CONTROVERSIAL TOPICS

CONTROVERSIAL TOPICS

Wednesday, August 16, 2017





Could the infamous Black Dahlia and Natalee Holloway mystery be over 

A tip that she was drugged by Joran van der Sloot and then buried in a park when she choked to death on her own vomit leads to the discovery of human remains

  • A new tip in the 2005 disappearance of Natalee Holloway has led to the discovery of human remains in Aruba 
  • Those remains are now undergoing DNA testing with results expected in the next month Natalee's father Dave revealed on Wednesday
  • The tip in the case came from a man named Gabriel, who lived with Joran van der Sloot's best friend John
  • Gabriel claims van der Sloot told John that he gave a drink spiked with the date rape drug GHB to Natalee, 18, who choked on her own vomit
  • Van der Sloot allegedly called his father Paulus at that point, who got a burlap bag and stomped on the body to get it to fit before burying the teen in a park
  • Paulus died in 2010 and van der Sloot is serving 28  years in a Peruvian prison for murdering Stephany Flores Ramírez, 21, in 2010
  • He is facing extortion charges in the US for allegedly promising to show Beth Holloway, Natalee's mother, where the body of her daughter was buried for $25K
A new tip in the Natalee Holloway investigation has led to the discovery of human remains in Aruba, 12 years after the teenager disappeared while vacationing on the tropical island to celebrate her high school graduation.
A former roommate of Joran van der Sloot's best friend told Natalee's father Dave Holloway that the young woman was buried in a park near her hotel on the island.
That man, Gabriel, said van der Sloot disposed of the body with help from his father Paulus after Natalee choked to death on her own vomit soon after she was given a drink that had been spiked with GHB.
Van der Sloot revealed this to his best friend John,  who then repeated the information to Gabriel while the two were living together over a decade ago.
Dave announced on Wednesday while appearing on Today that he followed up on that tip, and soon after remains were found.
Those remains are now undergoing DNA testing and results should be back in the next month, which could finally lead to some closure for the family of the missing Alabama teenager.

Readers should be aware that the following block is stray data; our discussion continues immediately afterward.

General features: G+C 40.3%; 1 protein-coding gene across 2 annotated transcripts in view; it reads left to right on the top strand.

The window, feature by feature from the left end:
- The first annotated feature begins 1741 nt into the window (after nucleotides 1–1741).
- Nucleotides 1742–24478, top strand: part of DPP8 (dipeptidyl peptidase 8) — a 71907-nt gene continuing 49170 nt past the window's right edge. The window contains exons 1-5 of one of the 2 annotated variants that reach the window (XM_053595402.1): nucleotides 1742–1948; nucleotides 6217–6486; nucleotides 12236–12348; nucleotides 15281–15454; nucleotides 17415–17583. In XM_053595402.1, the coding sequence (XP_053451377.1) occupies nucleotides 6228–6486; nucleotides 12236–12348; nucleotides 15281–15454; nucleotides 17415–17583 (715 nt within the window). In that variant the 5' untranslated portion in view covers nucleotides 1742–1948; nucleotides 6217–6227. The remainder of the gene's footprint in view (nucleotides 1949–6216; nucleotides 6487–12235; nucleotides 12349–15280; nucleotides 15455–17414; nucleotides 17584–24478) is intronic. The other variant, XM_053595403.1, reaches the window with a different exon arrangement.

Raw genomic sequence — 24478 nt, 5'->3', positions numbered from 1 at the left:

Case closed?: A new tip in the 2005 disappearance of Natalee Holloway (above in 2005) has led to the discovery of human remains in Aruba
Case closed?: A new tip in the 2005 disappearance of Natalee Holloway (above in 2005) has led to the discovery of human remains in Aruba
Public suspect: The tip in the case came from a man named Gabriel, who lived with Joran ven der Sloot's best friend John (van der Sloot above in 2010 after being arrested for the murder of Stephany Flores)
Public suspect: The tip in the case came from a man named Gabriel, who lived with Joran ven der Sloot's best friend John (van der Sloot above in 2010 after being arrested for the murder of Stephany Flores)
'We did an 18-month undercover investigation with an informant who was friends with an individual who had personal knowledge from Joran van der Sloot,' said Dave.
'And had information that took us to a spot where remains were found. And we took those remains and had those remains tested. And they just returned last week they are human remains.'
Dave said he is being careful however to not rush to any conclusions.
'Throughout this process, over the last 12 years, Matt, we had a number of disappointments. I put up a wall, trying to find something that is not going to disappointment,' Dave told Matt Lauer.
'And when we determined these remains were human, I was shocked. And I know that there's a possibility this could be someone else. And I'm just trying to wait and see.'
If they are Natalee's remains, Dave said he will be happy that the mystery has finally come to 'an end.'
He also said in the interview that he did not initially share any information about his investigation with family members, not wanting them to be disappointed again after so many false leads. 
That investigation and the discovery will all be part of 'The Disappearance of Natalee Holloway,' a docuseries premiering this Saturday at 7pm on Oxygen. 
Closure: Gabriel (above) claims van der Sloot told John that he gave a drink spiked with the date rape drug GHB to Natalee, 18, who choked on her own vomit
Closure: Gabriel (above) claims van der Sloot told John that he gave a drink spiked with the date rape drug GHB to Natalee, 18, who choked on her own vomit
Keeping calm: Dave (above on Today) said he is not getting up his hopes ahead of the DNA results
Keeping calm: Dave (above on Today) said he is not getting up his hopes ahead of the DNA results
In a clip from the upcoming series, Gabriel gives Dave a play-by-play account of what allegedly happened that night, saying that van der Sloot had asked the bartender for two drinks and to 'fix it good.'
Those drinks were laced with the date rape drug GHB according to Gabriel, and soon after van der Sloot gave one to Natalee she allegedly began 'foaming at the mouth.'
Van der Sloot, who has never been charged with the murder or disappearance of Natalee, has admitted to giving her a drink that night.
'He panicked, he didn't put her on her side or nothing, and she choked on her vomit,' claims Gabriel.
Van der Sloot did not say anything according to Gabriel because of the GHB, claiming he was giving the date rape drug to 'all the girls' and was afraid of getting in trouble with the police.
Gabriel said that instead, van der Sloot called his father Paulus, who allegedly arrived on the scene and got 'pissed' when he saw that the young woman was dead.